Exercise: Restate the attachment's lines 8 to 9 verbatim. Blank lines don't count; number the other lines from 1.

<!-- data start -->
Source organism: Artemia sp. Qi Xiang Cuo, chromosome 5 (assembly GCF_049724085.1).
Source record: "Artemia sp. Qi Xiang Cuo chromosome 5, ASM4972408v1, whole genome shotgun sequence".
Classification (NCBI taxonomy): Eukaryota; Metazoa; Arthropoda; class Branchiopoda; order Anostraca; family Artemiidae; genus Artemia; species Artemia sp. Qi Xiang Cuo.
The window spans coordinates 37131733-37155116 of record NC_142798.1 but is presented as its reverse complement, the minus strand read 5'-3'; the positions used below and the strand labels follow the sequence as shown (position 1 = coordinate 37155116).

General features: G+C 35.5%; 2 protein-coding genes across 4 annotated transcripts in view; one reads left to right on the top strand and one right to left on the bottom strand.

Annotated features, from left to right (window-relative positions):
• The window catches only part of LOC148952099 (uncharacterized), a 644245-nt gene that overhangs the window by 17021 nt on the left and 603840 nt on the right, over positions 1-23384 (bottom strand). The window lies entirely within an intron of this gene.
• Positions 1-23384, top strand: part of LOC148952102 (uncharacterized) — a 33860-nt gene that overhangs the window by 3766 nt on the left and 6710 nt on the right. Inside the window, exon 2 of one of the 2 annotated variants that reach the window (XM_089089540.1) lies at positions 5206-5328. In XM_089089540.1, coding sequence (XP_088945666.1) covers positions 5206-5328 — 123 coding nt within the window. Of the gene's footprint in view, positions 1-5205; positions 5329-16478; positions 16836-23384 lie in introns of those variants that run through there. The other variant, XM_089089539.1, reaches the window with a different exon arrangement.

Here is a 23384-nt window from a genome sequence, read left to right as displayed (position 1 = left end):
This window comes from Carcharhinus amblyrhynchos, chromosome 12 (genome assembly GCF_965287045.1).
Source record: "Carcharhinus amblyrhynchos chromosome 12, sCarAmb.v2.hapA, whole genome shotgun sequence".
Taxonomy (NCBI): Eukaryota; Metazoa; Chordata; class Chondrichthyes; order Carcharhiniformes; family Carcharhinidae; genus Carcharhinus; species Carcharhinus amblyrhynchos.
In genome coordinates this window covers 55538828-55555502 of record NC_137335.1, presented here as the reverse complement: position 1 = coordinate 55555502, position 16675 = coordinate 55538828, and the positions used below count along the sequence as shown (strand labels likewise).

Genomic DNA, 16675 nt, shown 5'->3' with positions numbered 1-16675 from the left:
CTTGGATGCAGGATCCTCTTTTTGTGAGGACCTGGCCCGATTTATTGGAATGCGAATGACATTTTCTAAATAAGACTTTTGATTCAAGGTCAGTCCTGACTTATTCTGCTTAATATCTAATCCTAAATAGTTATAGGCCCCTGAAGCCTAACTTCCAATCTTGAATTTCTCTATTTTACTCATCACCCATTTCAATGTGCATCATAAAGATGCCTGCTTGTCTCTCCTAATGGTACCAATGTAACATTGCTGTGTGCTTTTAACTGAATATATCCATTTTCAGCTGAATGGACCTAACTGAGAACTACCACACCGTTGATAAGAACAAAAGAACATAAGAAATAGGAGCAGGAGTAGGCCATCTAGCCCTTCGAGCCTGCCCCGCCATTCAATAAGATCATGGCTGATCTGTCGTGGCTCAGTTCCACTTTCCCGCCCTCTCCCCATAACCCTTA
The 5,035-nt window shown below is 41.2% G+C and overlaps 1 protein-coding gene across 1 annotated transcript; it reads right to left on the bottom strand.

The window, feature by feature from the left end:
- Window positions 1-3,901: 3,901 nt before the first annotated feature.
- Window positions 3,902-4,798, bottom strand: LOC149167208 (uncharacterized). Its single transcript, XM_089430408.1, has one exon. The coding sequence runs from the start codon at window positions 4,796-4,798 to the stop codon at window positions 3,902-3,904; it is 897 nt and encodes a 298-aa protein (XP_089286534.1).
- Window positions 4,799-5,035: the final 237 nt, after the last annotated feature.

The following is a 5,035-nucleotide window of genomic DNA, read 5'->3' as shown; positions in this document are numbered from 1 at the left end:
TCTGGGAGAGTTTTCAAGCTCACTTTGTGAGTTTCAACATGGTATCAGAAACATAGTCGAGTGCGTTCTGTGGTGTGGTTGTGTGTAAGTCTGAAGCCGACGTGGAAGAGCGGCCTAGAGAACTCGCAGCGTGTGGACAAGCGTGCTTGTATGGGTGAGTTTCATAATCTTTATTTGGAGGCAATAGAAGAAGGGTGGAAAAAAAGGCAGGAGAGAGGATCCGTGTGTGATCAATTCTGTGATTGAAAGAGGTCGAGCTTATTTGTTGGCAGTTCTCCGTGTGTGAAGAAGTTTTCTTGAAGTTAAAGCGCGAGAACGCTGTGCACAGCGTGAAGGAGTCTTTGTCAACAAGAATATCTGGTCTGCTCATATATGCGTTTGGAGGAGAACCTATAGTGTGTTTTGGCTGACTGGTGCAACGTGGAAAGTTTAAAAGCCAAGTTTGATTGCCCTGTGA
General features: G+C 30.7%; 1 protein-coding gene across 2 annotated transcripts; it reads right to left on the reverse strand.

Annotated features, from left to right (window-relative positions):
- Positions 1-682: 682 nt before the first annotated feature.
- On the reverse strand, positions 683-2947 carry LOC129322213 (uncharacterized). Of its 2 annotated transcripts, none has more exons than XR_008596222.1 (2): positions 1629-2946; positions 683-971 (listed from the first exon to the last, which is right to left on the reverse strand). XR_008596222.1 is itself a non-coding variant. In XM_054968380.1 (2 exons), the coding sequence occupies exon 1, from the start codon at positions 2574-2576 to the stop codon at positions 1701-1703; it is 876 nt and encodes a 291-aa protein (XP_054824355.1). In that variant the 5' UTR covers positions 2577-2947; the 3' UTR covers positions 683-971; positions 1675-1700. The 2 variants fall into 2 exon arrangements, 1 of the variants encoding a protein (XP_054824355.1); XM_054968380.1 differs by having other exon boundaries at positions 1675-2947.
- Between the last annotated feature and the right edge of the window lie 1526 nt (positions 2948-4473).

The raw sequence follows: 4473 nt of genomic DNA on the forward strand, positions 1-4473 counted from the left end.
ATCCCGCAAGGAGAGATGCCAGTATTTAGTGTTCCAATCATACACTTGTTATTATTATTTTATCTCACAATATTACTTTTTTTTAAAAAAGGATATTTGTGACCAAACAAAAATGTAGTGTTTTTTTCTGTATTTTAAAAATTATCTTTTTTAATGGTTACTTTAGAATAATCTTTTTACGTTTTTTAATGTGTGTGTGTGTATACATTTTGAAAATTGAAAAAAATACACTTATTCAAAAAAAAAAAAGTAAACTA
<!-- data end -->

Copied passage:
• Positions 1-23384, top strand: part of LOC148952102 (uncharacterized) — a 33860-nt gene that overhangs the window by 3766 nt on the left and 6710 nt on the right. Inside the window, exon 2 of one of the 2 annotated variants that reach the window (XM_089089540.1) lies at positions 5206-5328. In XM_089089540.1, coding sequence (XP_088945666.1) covers positions 5206-5328 — 123 coding nt within the window. Of the gene's footprint in view, positions 1-5205; positions 5329-16478; positions 16836-23384 lie in introns of those variants that run through there. The other variant, XM_089089539.1, reaches the window with a different exon arrangement.

Here is a 23384-nt window from a genome sequence, read left to right as displayed (position 1 = left end):